Radiographic assessment of the heart and pulmonary vessels is challenging regardless of the species. This is due to numerous
factors including variation between species and breeds, exposure factors, effects of the cardiac and respiratory cycles, radiographic
positioning and quality of x-ray equipment. The cardiac silhouette includes the not only the heart, but pericardial fluid,
fat and the pericardial sac. Thus, an enlarged cardiac shadow can result from more than cardiomegaly.
Three radiographic projections are recommended for evaluating the thorax: 1) either a ventrodorsal or dorsoventral projection
and 2) left and 3) right lateral views. Both lateral views are needed because the dependent lung is compressed by overlying
tissues reducing inflation and subject contrast. As a result, normal structures like vessels and bronchi will not be visualized.
In addition, soft tissue changes such as alveolar opacities in the dependent lung will not be seen. The left lateral view
is superior for assessing the cranial lobar pulmonary vessels and should always be made in evaluating dogs and cats with cardiopulmonary
disease. Debate exists between cardiologists and radiologists regarding use of ventrodorsal versus dorsoventral radiographs.
Either can be used to assess the heart and pulmonary vessels, however it should be kept in mind that the caudal lobar vessels
are significantly magnified on the dorsoventral compared to the ventrodorsal view due to increased object to film distance.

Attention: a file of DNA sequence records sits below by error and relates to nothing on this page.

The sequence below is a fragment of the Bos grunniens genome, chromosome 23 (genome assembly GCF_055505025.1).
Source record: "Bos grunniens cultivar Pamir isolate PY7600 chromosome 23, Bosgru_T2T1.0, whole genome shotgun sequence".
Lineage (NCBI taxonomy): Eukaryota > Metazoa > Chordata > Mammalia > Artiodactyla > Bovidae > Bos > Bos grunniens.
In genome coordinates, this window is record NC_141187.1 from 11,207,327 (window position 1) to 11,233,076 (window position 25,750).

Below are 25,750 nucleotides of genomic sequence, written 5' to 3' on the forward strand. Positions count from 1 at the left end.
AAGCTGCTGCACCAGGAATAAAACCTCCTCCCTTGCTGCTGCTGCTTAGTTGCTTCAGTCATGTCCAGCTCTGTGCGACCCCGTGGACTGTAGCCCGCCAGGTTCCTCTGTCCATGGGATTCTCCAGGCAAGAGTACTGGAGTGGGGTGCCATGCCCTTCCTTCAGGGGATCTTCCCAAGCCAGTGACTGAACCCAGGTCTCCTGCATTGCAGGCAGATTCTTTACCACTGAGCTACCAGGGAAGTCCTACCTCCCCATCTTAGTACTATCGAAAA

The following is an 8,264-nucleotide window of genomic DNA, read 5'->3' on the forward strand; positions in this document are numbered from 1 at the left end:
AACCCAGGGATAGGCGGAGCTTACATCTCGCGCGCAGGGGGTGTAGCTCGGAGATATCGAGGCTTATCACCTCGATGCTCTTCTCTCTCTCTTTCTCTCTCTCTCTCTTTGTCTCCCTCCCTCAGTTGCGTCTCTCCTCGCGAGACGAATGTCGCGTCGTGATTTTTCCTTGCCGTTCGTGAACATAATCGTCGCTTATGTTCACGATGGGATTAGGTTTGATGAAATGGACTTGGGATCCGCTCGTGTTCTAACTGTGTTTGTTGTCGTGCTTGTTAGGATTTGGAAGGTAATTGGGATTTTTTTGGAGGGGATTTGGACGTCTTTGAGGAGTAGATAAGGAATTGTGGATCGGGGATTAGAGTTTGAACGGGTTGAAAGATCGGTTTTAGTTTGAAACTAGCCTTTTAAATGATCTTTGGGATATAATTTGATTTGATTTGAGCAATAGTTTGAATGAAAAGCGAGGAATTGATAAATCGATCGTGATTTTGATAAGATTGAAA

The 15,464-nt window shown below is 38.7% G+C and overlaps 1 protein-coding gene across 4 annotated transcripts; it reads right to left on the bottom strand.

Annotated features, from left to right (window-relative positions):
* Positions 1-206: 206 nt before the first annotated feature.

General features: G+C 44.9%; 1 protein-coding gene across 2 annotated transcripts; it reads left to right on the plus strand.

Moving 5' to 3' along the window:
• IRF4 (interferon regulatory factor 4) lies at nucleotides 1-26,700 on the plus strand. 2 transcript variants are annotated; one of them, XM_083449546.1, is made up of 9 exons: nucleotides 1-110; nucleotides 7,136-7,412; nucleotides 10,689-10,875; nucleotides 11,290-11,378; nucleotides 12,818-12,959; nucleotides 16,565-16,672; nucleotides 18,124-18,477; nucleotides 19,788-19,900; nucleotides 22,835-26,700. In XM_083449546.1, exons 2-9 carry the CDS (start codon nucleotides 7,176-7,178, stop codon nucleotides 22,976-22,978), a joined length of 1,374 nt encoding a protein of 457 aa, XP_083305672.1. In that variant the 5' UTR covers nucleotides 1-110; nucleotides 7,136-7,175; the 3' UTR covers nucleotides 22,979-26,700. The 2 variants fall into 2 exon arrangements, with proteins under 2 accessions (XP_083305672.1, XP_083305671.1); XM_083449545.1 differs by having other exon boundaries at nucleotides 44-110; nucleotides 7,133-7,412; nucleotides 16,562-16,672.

This may cause confusion when ventrodorsal and dorsoventral views are used interchangeably, especially on a follow up examination
of the same patient.
Diagnostic quality thoracic radiographs are obtained by using short exposure times (1/60 second or less), making the exposure
at peak inspiration and using strict positioning, especially on the ventrodorsal/dorsoventral projection. Motion artifact
is present on projections made with exposures greater than 1/60 second and panting animals cannot be reliably imaged. Critical
evaluation of the cardiac silhouette and vasculature is compromised on views that are made with oblique positioning. Radiographs
made during expiration often give a false impression of cardiomegaly and increased opacity of the pulmonary parenchyma. A
wide scale of subject contrast is preferred for thoracic radiographs in order to visualize the entire lung field. Because
of the variation in thickness of the thorax and the different radiopacities (air, soft tissue/fluid and fat) a bright light
source is necessary to visualize dark areas of conventional (analog) radiographs. However, digital radiographic systems provide
a wider range of subject contrast improving visualization of the entire lung field and are generally superior for thoracic
Normal radiographic findings
The normal cardiac shadow is generally subjectively evaluated on the lateral radiograph, but objective methods are often used,
especially to document changes in cardiac size relative to therapy. For most normal dogs, cardiac shadow occupies about 3
rib spaces on the lateral projection and 21/2 for cats. The vertebral heart scale method is also used estimation of cardiac
size. The lengths in short and long axis of the heart are measured on the lateral view and summed. Normal for dogs ranges
from 8.7 to 10.7 vertebral lengths (9.7+/- 0.5). In cats, the mean is 7.5 +/- 0.3. In dogs there is a wide range because
of breed variation. These methods are should be used with caution because animals outside of the norm may not have cardiac